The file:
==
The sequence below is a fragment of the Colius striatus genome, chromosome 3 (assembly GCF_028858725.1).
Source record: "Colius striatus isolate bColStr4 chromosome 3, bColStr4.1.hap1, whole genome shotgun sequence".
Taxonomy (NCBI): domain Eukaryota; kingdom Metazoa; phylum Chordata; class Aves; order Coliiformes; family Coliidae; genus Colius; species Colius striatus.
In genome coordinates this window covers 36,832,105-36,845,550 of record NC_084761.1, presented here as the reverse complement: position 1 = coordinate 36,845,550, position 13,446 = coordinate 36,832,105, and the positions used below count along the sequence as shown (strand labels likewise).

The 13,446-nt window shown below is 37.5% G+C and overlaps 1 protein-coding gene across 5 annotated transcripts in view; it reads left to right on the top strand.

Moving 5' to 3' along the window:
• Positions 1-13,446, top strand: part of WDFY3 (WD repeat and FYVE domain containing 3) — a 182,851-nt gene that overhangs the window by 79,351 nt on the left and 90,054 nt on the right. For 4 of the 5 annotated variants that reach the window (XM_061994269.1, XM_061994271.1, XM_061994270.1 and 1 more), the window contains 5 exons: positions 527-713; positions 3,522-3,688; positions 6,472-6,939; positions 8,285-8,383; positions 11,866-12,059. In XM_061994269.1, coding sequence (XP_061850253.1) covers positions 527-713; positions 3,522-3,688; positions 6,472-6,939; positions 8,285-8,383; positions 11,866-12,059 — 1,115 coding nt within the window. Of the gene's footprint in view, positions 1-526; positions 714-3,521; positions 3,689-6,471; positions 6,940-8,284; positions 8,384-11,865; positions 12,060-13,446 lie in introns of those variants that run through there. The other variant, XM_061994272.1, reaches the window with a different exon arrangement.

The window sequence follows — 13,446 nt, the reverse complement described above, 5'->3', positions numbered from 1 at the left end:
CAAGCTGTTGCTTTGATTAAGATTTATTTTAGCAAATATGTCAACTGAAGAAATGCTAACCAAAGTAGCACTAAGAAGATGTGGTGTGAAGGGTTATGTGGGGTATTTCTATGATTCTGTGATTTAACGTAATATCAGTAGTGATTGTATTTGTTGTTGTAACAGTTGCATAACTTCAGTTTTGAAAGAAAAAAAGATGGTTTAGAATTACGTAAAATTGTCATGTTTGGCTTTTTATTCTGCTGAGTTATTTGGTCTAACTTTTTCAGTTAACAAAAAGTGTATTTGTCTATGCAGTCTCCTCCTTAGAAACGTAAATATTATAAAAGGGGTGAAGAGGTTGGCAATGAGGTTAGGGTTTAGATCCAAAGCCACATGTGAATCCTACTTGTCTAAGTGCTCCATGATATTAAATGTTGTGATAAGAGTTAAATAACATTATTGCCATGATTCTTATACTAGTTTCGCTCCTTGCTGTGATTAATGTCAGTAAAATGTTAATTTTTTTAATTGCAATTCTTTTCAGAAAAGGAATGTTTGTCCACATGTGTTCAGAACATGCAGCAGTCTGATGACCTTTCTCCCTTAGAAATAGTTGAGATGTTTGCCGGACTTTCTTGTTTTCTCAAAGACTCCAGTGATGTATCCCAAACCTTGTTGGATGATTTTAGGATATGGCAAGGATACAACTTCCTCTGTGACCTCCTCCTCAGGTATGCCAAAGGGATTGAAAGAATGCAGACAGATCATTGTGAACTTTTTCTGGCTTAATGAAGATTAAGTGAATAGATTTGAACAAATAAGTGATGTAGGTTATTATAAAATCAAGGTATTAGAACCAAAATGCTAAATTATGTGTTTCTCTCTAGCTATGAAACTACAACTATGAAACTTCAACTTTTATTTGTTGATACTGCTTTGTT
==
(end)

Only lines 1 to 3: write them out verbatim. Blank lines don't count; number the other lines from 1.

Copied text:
The sequence below is a fragment of the Colius striatus genome, chromosome 3 (assembly GCF_028858725.1).
Source record: "Colius striatus isolate bColStr4 chromosome 3, bColStr4.1.hap1, whole genome shotgun sequence".
Taxonomy (NCBI): domain Eukaryota; kingdom Metazoa; phylum Chordata; class Aves; order Coliiformes; family Coliidae; genus Colius; species Colius striatus.